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Fraud and weak USDA oversight chip away at integrity of organic food industry | #phishing | #scams | #hacking | #aihp


Trey Wharton of Sioux Falls has made numerous sacrifices in his life in order to maintain a healthful lifestyle centered around a vegan diet and consistent consumption of organic foods.

To afford organic products that are sometimes double or triple the cost of conventionally grown foods, Wharton works two jobs, doesn’t take vacations and drives a dented SUV.

“I’m investing in this vessel,” Wharton said, pointing at himself, “rather than in that vessel,” he added, motioning toward his 2011 Honda. “I pay more and sacrifice to invest my money in the foods I want.”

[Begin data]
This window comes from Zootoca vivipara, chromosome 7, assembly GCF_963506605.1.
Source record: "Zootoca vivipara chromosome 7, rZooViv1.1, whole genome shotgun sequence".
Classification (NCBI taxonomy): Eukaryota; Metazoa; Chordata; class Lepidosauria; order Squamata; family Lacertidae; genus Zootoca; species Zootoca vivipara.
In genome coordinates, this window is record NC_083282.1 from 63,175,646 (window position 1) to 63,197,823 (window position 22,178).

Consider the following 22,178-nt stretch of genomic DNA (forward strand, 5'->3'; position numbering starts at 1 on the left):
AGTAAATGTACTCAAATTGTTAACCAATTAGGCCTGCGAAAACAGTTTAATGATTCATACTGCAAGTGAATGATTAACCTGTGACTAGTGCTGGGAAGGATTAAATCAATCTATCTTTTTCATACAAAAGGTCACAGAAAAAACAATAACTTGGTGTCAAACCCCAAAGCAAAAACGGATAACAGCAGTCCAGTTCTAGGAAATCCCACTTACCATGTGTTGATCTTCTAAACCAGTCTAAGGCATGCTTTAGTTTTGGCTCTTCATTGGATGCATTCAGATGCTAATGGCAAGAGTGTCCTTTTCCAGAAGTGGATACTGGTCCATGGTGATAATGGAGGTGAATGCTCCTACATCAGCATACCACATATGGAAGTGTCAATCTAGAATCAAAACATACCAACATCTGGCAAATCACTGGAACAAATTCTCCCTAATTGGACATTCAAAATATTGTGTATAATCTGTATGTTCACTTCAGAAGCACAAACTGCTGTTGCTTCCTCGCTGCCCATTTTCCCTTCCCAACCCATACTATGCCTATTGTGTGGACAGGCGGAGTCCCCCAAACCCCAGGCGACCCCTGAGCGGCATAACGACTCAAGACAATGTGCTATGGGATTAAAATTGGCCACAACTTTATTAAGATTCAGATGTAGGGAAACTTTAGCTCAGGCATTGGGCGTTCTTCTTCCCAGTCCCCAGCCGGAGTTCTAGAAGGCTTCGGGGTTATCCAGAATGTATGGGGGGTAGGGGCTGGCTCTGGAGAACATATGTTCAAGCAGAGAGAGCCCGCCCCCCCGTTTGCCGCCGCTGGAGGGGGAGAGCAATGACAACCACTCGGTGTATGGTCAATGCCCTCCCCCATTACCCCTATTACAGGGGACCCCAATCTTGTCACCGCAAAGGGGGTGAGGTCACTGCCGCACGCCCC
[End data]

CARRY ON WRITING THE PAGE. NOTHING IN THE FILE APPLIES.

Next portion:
Wharton, 31, acknowledges that he is forced to trust the organic industry to uphold its promise that the foods are minimally processed, are grown without chemicals or additives, and are truly more healthful than non-organics.

“I don’t have a place in that system, so I have to trust them,” Wharton said.

Like other consumers who buy organic, Wharton sometimes wonders and worries if he’s actually getting what he believes he is buying. He is well aware of a few high-profile cases of organic food fraud — including a recent multimillion-dollar fake organic grain scam in South Dakota — in which unscrupulous producers made millions of dollars by illegally selling conventional grains packaged and sold as organic.

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